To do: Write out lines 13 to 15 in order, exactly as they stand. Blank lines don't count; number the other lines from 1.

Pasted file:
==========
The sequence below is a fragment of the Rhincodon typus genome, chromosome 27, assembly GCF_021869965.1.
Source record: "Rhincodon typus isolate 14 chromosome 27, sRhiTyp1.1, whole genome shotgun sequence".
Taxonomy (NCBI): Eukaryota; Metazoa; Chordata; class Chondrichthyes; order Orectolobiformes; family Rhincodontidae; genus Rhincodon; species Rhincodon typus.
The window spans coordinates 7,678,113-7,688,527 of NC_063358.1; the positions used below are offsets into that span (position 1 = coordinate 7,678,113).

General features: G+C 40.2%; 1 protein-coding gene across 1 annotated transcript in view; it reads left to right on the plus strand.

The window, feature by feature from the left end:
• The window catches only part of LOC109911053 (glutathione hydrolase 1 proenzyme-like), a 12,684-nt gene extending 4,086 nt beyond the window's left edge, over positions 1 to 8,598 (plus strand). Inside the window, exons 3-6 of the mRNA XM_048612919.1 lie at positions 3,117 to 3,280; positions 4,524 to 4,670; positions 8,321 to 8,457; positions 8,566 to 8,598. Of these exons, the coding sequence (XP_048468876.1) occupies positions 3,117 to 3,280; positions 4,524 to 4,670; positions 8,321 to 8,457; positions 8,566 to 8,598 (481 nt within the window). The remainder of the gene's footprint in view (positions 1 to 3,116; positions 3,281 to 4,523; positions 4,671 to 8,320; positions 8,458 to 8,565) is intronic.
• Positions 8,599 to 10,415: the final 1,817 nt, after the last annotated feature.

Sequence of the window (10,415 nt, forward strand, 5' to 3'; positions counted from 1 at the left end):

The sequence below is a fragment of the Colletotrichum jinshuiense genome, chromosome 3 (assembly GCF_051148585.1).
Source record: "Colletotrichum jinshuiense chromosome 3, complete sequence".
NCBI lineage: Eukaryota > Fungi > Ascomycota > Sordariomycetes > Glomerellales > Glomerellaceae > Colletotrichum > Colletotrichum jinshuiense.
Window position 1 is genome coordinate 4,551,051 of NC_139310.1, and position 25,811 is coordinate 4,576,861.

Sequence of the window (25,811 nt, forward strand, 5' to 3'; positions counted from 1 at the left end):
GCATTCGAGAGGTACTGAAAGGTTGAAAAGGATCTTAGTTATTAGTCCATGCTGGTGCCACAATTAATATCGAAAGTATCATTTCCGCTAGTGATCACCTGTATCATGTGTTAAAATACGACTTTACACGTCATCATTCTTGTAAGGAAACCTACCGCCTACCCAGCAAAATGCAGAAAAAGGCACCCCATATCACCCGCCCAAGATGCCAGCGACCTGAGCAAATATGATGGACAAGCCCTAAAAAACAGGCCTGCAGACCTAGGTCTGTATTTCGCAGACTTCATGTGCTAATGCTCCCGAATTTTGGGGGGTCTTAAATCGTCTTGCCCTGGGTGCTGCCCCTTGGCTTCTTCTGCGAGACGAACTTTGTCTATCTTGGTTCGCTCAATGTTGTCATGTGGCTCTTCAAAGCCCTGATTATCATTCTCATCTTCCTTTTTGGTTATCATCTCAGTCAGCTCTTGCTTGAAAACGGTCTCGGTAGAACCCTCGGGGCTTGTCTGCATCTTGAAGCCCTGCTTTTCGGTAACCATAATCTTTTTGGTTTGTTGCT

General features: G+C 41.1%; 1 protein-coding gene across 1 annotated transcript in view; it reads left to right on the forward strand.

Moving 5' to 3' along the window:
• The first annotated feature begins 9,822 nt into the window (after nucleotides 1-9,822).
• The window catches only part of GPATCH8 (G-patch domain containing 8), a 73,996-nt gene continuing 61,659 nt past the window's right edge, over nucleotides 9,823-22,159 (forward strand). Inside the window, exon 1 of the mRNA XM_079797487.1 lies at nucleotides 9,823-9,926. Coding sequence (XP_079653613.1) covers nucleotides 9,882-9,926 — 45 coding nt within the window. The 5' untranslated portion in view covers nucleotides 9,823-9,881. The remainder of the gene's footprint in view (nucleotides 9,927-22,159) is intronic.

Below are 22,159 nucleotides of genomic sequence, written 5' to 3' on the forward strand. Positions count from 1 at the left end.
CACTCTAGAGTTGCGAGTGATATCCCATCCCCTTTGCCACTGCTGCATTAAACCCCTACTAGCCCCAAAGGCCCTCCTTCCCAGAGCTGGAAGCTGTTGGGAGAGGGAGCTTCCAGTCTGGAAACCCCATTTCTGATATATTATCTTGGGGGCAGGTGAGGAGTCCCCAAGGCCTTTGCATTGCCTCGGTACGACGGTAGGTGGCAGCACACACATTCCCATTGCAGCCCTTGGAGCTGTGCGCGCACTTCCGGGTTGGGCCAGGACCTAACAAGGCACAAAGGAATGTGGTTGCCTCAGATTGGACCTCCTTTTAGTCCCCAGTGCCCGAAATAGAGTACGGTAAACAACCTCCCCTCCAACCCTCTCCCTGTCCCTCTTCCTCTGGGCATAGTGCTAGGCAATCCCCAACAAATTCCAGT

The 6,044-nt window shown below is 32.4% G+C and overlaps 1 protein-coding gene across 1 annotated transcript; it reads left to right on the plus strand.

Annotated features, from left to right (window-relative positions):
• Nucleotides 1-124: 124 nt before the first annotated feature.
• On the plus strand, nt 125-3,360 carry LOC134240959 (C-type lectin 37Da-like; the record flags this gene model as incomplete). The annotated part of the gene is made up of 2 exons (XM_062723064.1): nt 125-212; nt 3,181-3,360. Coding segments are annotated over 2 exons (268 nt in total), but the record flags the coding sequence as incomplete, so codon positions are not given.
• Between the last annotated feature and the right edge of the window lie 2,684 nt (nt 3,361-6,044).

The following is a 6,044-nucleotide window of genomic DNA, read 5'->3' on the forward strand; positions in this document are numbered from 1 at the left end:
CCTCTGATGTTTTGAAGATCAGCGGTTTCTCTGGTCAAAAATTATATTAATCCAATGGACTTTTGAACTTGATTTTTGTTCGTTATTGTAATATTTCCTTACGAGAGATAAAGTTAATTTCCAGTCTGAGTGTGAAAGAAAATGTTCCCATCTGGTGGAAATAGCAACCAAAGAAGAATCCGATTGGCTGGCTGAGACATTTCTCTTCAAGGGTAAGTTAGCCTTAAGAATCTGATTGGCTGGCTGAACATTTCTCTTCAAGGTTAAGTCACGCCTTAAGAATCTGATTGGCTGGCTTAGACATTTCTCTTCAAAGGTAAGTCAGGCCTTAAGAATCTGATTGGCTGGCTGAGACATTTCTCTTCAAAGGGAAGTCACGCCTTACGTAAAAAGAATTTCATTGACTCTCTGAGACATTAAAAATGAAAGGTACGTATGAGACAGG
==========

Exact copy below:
Window position 1 is genome coordinate 4,551,051 of NC_139310.1, and position 25,811 is coordinate 4,576,861.

Sequence of the window (25,811 nt, forward strand, 5' to 3'; positions counted from 1 at the left end):
GCATTCGAGAGGTACTGAAAGGTTGAAAAGGATCTTAGTTATTAGTCCATGCTGGTGCCACAATTAATATCGAAAGTATCATTTCCGCTAGTGATCACCTGTATCATGTGTTAAAATACGACTTTACACGTCATCATTCTTGTAAGGAAACCTACCGCCTACCCAGCAAAATGCAGAAAAAGGCACCCCATATCACCCGCCCAAGATGCCAGCGACCTGAGCAAATATGATGGACAAGCCCTAAAAAACAGGCCTGCAGACCTAGGTCTGTATTTCGCAGACTTCATGTGCTAATGCTCCCGAATTTTGGGGGGTCTTAAATCGTCTTGCCCTGGGTGCTGCCCCTTGGCTTCTTCTGCGAGACGAACTTTGTCTATCTTGGTTCGCTCAATGTTGTCATGTGGCTCTTCAAAGCCCTGATTATCATTCTCATCTTCCTTTTTGGTTATCATCTCAGTCAGCTCTTGCTTGAAAACGGTCTCGGTAGAACCCTCGGGGCTTGTCTGCATCTTGAAGCCCTGCTTTTCGGTAACCATAATCTTTTTGGTTTGTTGCT